As the nation's war on corruption takes off, it will be naïve to expect those who are implicated to fold their hands and wait for their execution, writes Ralph Mathekga.
After the decision by the United States (US) government to impose targeted sanctions against the Gupta family and their associates, we should ask ourselves if we as nation have shown the necessary resolution in taking a position against corruption.
The fact that the Guptas' first direct punishment came from the Americans – in a foreign jurisdiction – is an indictment on us as a nation. Justice Minister Ronald Lamola welcomed the decision but added a very interesting qualification. He said that the greatest tool that the Americans have is the executive authority; which according to him enabled them to institute sanctions.
Our problem here in South Africa is not the lack of some instrument such as executive authority, but rather a deep-seated indifference towards what has become a sustainable political project in the country. We are at a point where even Donald Trump's administration finds our conduct abhorrent and we seem not to have clear recourse to address the problem.
It is not the first time that conduct that took place in South Africa is sanctioned in a foreign jurisdiction whilst here at home we play dead and fuel the political economy of corruption. The global conglomerate Hitachi was fined an equivalent of R250m back in 2015 by the American Securities Exchange Commission (SEC) for violating the Foreign Practice Act in their dealing with the ANC's Chancellor House in relation to the construction of the Medupi power station. Up to this day, there has been no consequences in South Africa in relation to this matter. It's not a stretch to say that the most serious investigations into the Steinhoff looting are being undertaken by the German authorities; for a crime that was orchestrated and undertaken here in South Africa. This while we are still gathering basic details on what happened at Steinhoff.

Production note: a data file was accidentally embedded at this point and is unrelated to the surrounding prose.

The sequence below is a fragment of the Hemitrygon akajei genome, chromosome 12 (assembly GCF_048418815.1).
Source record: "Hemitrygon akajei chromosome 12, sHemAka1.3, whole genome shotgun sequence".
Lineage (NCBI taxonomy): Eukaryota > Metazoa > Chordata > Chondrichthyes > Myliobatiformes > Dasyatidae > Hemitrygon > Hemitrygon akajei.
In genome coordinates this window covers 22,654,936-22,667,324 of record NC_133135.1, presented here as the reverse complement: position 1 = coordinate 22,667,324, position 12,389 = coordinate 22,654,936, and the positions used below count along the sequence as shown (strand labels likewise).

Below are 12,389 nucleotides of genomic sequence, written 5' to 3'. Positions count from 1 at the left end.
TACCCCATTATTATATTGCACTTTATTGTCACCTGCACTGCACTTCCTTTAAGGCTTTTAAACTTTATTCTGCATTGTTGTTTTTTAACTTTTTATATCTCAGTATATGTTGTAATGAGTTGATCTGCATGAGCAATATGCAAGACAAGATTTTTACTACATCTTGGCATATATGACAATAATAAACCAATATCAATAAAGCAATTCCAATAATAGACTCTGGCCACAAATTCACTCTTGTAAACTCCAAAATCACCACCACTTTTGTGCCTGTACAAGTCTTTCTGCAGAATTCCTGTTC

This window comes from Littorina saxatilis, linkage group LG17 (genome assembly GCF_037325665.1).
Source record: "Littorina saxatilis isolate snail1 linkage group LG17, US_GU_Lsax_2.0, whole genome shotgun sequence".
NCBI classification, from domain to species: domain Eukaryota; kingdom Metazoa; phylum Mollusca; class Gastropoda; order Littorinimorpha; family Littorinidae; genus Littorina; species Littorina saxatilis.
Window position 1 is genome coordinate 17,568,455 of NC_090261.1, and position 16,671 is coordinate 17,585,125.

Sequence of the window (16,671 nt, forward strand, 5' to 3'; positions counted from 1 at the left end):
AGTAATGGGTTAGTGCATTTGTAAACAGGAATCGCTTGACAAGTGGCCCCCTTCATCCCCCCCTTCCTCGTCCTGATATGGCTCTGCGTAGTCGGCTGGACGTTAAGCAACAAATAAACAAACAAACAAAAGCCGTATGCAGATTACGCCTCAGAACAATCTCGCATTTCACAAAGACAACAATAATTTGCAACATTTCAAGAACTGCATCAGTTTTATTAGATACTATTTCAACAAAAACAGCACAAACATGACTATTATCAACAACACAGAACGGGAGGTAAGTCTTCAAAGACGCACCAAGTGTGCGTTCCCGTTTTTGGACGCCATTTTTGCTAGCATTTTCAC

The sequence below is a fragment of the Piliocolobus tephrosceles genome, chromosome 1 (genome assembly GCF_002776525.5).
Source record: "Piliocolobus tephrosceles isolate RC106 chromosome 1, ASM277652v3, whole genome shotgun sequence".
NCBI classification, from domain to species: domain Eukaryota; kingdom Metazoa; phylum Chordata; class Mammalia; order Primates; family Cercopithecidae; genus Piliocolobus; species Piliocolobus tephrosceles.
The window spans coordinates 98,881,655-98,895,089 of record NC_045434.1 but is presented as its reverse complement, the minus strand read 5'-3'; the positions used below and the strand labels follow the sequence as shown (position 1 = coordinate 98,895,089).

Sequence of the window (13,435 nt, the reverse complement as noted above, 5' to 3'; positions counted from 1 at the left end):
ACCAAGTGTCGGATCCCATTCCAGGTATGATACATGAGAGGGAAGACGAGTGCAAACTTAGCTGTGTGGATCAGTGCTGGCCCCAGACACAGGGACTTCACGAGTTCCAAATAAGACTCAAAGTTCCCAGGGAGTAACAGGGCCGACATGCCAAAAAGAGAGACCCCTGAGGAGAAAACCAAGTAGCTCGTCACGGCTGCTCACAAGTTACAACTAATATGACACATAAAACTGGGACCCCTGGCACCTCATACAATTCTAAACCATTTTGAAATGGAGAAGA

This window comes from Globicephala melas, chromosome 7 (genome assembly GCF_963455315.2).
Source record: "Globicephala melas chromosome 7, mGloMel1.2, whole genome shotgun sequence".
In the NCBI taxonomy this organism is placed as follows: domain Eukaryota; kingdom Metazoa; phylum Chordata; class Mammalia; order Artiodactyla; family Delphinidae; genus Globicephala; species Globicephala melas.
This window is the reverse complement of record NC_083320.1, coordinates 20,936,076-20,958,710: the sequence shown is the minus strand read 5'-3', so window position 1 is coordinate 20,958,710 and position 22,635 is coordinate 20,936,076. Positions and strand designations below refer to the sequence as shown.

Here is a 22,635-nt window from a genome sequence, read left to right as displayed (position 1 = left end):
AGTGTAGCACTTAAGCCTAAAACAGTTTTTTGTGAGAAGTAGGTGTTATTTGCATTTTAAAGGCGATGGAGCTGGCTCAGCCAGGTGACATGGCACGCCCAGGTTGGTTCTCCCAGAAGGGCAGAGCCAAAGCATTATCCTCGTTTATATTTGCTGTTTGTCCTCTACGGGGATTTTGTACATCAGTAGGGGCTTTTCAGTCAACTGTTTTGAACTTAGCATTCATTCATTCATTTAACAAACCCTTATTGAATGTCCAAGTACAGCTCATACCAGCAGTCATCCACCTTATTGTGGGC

I welcome the National Prosecuting Authority's (NPA) decision to hire experienced bounty hunter lawyers to prosecute cases that emanate from the state capture inquiry. It is good thinking to hire the best to assist in this massive asset recovery mission. The NPA should go further and be more creative by inviting goodwill accountants and additional lawyers to assist in investigations that will lead to the recovery of assets. They can be rewarded for their commitment to the cause with a percentage of the bounty they recover.
As the nation's war on corruption takes off, it will be naïve to expect those who are implicated to fold their hands and wait for their execution. There is a fightback that entails discrediting the NPA, embarrassing the judiciary and attacking the media.
The political economy of corruption in South Africa brings about intense conflict among key role players on how to shape public opinion. We see intense contests over how to shape the public opinion, including concerted efforts to delegitimise the media so as to undermine the credibility of reports on corruption. Efforts are made by public opinion contenders to stretch the unfortunate yet isolated instances of compromised journalists as an indication that the media should not be trusted. The aim is not to get the media to report fairly and robustly, but to undermine it so it can only report according to the whims of the politicians, some of which are implicated in wrongdoing.
The big picture is that there are visible shifts in ensuring that corruption is prosecuted in South Africa. However, citizens still hold the power as to whether they harbour corrupt leaders within political parties. If ordinary party members do not engage their leaders on allegations of corruption, they will be making their parties available as platforms to defend theft and impropriety. By exposing corrupt party leaders, we will restore our dignity as people capable of resolving our own problems instead of relying on sanctions that are designed halfway around the world.
- Dr Ralph Mathekga is a political analyst and author of When Zuma Goes and Ramaphosa's Turn.
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